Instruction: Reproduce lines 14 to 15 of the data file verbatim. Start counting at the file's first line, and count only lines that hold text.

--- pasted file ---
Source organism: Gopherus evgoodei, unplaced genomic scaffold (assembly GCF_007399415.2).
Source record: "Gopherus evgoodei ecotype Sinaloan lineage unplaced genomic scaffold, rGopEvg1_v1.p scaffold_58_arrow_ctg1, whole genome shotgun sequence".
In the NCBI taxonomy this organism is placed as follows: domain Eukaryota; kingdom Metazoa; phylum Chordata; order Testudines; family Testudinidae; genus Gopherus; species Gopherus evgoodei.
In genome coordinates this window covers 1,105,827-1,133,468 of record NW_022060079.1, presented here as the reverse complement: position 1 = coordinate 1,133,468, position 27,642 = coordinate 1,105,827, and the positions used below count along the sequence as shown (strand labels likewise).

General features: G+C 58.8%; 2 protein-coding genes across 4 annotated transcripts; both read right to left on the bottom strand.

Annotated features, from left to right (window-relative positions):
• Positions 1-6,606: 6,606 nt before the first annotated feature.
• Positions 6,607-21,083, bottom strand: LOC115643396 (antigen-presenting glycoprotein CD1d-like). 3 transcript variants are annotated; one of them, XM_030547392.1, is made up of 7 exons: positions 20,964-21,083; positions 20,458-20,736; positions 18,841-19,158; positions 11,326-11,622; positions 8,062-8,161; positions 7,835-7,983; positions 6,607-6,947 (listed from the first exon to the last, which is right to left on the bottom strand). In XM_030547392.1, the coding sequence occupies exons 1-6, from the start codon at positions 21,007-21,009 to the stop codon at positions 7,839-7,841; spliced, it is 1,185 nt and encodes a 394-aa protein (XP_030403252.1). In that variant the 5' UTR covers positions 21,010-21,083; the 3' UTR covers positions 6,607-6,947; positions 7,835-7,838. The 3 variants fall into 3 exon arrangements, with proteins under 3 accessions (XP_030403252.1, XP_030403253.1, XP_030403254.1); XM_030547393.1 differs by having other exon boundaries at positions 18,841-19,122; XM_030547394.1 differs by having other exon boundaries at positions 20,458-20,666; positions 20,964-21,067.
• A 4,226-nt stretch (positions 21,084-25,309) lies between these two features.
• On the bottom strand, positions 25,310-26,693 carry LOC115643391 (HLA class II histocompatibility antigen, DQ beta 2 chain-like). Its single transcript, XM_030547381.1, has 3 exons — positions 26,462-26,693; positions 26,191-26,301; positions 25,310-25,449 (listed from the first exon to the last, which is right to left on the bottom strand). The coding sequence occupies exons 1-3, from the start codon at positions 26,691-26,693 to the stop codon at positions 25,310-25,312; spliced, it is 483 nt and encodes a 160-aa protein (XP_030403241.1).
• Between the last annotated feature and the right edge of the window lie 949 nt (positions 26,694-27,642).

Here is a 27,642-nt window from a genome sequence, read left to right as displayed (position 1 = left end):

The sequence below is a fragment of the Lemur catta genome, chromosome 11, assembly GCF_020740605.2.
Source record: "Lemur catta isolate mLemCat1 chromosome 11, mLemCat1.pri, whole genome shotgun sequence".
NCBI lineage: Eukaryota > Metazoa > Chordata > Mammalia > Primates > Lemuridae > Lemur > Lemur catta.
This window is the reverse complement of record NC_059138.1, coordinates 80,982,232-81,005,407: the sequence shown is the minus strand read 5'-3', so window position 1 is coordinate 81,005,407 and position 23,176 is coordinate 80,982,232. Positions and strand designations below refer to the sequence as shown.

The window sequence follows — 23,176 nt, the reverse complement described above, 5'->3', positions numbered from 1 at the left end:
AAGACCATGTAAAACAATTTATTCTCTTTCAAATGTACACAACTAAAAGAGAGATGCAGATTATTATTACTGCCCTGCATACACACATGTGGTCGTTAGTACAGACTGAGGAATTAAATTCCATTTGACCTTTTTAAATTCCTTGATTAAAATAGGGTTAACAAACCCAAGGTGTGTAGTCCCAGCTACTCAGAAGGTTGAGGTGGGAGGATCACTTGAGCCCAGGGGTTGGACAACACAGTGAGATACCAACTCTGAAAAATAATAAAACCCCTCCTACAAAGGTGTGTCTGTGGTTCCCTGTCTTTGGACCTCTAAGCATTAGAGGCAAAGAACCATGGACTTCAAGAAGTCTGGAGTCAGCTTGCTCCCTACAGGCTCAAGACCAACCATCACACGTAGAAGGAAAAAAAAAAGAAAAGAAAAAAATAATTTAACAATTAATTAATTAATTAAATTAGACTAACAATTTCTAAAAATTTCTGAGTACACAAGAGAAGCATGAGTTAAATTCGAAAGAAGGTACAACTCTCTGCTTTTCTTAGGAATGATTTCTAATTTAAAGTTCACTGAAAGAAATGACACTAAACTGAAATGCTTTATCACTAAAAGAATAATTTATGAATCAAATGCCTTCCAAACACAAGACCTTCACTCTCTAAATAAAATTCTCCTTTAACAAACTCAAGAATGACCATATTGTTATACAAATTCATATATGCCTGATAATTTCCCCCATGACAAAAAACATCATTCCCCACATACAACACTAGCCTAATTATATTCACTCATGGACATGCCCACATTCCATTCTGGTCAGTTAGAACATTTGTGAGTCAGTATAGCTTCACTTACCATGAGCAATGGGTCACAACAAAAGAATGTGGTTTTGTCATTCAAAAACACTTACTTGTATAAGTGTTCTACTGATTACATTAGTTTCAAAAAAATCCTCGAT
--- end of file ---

Source record: "Lemur catta isolate mLemCat1 chromosome 11, mLemCat1.pri, whole genome shotgun sequence".
NCBI lineage: Eukaryota > Metazoa > Chordata > Mammalia > Primates > Lemuridae > Lemur > Lemur catta.